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Thursday, 11 June 2020

The History Of Peaceful Protests in America


(Library of Congress)
Throughout history, protests have been used by regular people who want to have their voices heard. Civil unrest has been whipping around humankind since the first rule was laid in a stone tablet, but it's only recently that rebellious people of all ages have carried out peaceful protests to enact change. History is full of riots, rebellions, and martyrs taking their lives to bring about social change, but in the 20th century, peaceful protests inspired by people like Martin Luther King, Jr. and Rosa Parks became the way that freedom fighters worked to bring about a better world.

Alice Paul's Silent Picket For Suffrage

The struggle for women's suffrage was a long-fought battle to provide voting rights for women in the United States. It started around the 1820s, after all states agreed that every white man should have a vote, whether they owned property or not, and white women started to wonder why they were being left out. Once the Civil War broke out, however, there were more pressing concerns to discuss.
Following the war, the 14th Amendment and the 15th Amendments were added to the Constitution, defining "citizens" as male members of society and extending voting rights to black men. (This was, of course, easier extended than done—we'll get to that.) Women began to push lawmakers to create an amendment that allowed everyone to vote regardless of gender, and in 1890, the National American Woman Suffrage Association was formed.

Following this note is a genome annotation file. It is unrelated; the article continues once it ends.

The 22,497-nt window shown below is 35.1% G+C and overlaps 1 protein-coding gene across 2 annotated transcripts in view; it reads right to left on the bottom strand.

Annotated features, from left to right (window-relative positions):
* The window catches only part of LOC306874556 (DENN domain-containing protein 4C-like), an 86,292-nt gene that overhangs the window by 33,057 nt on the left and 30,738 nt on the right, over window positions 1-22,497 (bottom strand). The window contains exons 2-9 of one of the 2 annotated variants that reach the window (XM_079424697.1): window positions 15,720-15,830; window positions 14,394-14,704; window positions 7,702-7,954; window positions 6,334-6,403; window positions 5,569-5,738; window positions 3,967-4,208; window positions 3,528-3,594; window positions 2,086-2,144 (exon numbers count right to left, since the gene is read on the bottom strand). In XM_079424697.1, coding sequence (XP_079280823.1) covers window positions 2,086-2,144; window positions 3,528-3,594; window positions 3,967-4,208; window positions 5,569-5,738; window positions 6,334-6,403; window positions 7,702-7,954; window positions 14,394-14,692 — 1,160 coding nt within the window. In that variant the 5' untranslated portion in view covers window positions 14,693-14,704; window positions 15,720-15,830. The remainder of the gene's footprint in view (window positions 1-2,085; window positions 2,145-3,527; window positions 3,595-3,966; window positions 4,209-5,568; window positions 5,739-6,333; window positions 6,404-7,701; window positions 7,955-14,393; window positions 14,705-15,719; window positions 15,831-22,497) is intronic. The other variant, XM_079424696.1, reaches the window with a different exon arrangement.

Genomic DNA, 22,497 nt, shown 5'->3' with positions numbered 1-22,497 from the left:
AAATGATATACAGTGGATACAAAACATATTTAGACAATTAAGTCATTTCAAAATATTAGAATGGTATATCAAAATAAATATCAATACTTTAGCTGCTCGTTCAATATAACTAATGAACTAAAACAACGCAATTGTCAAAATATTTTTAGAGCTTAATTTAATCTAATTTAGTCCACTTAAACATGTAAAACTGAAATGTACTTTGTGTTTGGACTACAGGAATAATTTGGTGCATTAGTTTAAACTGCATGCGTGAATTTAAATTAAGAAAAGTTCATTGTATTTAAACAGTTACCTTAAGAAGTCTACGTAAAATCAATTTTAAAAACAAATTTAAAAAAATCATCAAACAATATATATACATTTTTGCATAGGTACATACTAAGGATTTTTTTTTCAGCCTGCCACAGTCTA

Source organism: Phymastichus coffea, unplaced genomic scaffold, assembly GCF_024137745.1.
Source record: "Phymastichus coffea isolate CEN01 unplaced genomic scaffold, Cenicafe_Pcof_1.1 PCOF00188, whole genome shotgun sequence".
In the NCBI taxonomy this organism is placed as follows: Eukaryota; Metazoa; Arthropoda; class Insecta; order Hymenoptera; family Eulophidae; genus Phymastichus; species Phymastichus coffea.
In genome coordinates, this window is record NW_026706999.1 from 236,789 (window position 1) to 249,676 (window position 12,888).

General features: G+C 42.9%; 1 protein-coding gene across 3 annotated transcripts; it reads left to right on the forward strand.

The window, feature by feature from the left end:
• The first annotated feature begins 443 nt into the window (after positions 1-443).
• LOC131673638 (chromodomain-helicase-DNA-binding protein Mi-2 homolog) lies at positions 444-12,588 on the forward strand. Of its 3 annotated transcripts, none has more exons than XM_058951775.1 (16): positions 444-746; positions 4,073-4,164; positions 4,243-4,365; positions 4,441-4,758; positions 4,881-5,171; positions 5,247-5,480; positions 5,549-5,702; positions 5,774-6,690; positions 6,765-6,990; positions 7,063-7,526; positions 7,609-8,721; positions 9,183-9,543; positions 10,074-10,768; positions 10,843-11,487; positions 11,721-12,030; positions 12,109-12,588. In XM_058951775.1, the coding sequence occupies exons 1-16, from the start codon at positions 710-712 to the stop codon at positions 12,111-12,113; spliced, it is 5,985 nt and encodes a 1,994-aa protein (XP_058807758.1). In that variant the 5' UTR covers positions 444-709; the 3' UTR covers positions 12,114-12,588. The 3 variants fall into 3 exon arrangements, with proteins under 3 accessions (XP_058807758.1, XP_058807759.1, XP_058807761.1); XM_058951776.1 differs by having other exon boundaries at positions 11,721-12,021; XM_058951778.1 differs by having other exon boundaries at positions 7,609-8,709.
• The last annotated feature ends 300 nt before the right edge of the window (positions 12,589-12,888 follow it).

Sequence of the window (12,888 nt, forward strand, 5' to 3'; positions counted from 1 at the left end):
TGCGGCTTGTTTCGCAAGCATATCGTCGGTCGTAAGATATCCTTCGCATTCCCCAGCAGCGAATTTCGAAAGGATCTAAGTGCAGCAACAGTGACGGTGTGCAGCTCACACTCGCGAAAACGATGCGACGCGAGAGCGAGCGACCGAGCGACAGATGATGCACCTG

By 1910, the NAWS had split into two distinct factions. Carrie Chapman Catt led a group that brought together local suffrage movements into order to strengthen the national group, while Alice Paul led a contingent who took part in hunger strikes and picketing the White House. Paul's most accomplished act of peaceful protest occurred on March 3, 1913 in Washington D.C., one day before President-Elect Woodrow Wilson's inauguration. Paul brought 8,000 woman to the city to carry banners and floats down Pennsylvania Avenue towards the White House, and when President Wilson brushed off their demands, she embarked on 18 months of silent picketing outside the White House that lasted from January 1917 to mid-1918.
Finally, after Paul's arrest, Wilson got behind suffrage. After two years of hashing it out in the Senate and the House, the 19th Amendment to the Constitution was ratified on August 18, 1920.
(Pinterest)

Martin Luther King, Jr.'s Year-Plus Bus Boycott

The Civil Rights movement began in earnest in the 1950s, but its seeds were planted hundreds of years prior to the mid–20th century. From the moment the African people were kidnapped and sold into slavery, they resisted racial oppression and taught their children and their children’s children to do the same.
Following the Civil War, the South created a series of Jim Crow laws that segregated the black and white population, keeping people from eating in restaurants, riding on buses, or even using bathrooms, all because of the color of their skin. They were also subject to a battery of barriers to voting that all but nullified their hard-won Constitutional right.
After World War II, the movement began in earnest following the case of Brown v. Board of Education of Topeka, in which the Supreme Court ruled that schools had to desegregate their systems "with all deliberate speed" in 1954. The following year, Rosa Parks refused to hand over her seat on a Montgomery, Alabama bus to a white man, sparking the bus boycott led by minister Martin Luther King, Jr. The boycott lasted just over a year until the Montgomery bus system was integrated on December 21, 1956.
This win was only the beginning of the change that was ushered in by the Civil Rights movement. It showed people across the world what could be done without using force.
(Oklahoma Historical Society)

King Helped To End The War, Too